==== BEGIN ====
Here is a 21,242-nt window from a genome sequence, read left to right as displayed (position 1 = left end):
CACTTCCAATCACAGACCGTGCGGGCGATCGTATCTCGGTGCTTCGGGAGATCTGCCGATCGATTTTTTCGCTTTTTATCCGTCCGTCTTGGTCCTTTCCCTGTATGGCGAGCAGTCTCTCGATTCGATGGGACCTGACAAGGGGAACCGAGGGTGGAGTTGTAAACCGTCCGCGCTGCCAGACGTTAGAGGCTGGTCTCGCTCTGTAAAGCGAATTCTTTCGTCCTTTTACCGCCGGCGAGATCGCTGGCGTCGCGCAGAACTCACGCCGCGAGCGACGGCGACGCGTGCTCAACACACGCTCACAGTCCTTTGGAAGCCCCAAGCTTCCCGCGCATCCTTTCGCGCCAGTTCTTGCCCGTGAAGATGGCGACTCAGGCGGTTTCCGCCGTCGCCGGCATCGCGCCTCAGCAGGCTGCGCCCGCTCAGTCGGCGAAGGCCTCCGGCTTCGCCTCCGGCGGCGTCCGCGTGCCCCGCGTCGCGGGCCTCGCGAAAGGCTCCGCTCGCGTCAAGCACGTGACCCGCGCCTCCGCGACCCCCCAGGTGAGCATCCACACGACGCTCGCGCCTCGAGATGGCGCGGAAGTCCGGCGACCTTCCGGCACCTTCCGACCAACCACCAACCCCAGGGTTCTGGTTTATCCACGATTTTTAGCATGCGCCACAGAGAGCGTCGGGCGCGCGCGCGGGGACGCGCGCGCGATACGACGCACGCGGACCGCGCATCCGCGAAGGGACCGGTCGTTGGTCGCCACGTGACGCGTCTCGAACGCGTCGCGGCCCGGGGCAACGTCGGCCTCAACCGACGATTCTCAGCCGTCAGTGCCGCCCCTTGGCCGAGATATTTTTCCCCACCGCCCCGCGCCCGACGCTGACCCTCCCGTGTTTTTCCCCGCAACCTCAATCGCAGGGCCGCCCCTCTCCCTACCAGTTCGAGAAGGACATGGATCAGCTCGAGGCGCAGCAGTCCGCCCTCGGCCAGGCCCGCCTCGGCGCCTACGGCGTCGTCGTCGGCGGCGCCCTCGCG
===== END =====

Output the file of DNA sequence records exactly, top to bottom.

Here is a 21,242-nt window from a genome sequence, read left to right as displayed (position 1 = left end):
CACTTCCAATCACAGACCGTGCGGGCGATCGTATCTCGGTGCTTCGGGAGATCTGCCGATCGATTTTTTCGCTTTTTATCCGTCCGTCTTGGTCCTTTCCCTGTATGGCGAGCAGTCTCTCGATTCGATGGGACCTGACAAGGGGAACCGAGGGTGGAGTTGTAAACCGTCCGCGCTGCCAGACGTTAGAGGCTGGTCTCGCTCTGTAAAGCGAATTCTTTCGTCCTTTTACCGCCGGCGAGATCGCTGGCGTCGCGCAGAACTCACGCCGCGAGCGACGGCGACGCGTGCTCAACACACGCTCACAGTCCTTTGGAAGCCCCAAGCTTCCCGCGCATCCTTTCGCGCCAGTTCTTGCCCGTGAAGATGGCGACTCAGGCGGTTTCCGCCGTCGCCGGCATCGCGCCTCAGCAGGCTGCGCCCGCTCAGTCGGCGAAGGCCTCCGGCTTCGCCTCCGGCGGCGTCCGCGTGCCCCGCGTCGCGGGCCTCGCGAAAGGCTCCGCTCGCGTCAAGCACGTGACCCGCGCCTCCGCGACCCCCCAGGTGAGCATCCACACGACGCTCGCGCCTCGAGATGGCGCGGAAGTCCGGCGACCTTCCGGCACCTTCCGACCAACCACCAACCCCAGGGTTCTGGTTTATCCACGATTTTTAGCATGCGCCACAGAGAGCGTCGGGCGCGCGCGCGGGGACGCGCGCGCGATACGACGCACGCGGACCGCGCATCCGCGAAGGGACCGGTCGTTGGTCGCCACGTGACGCGTCTCGAACGCGTCGCGGCCCGGGGCAACGTCGGCCTCAACCGACGATTCTCAGCCGTCAGTGCCGCCCCTTGGCCGAGATATTTTTCCCCACCGCCCCGCGCCCGACGCTGACCCTCCCGTGTTTTTCCCCGCAACCTCAATCGCAGGGCCGCCCCTCTCCCTACCAGTTCGAGAAGGACATGGATCAGCTCGAGGCGCAGCAGTCCGCCCTCGGCCAGGCCCGCCTCGGCGCCTACGGCGTCGTCGTCGGCGGCGCCCTCGCG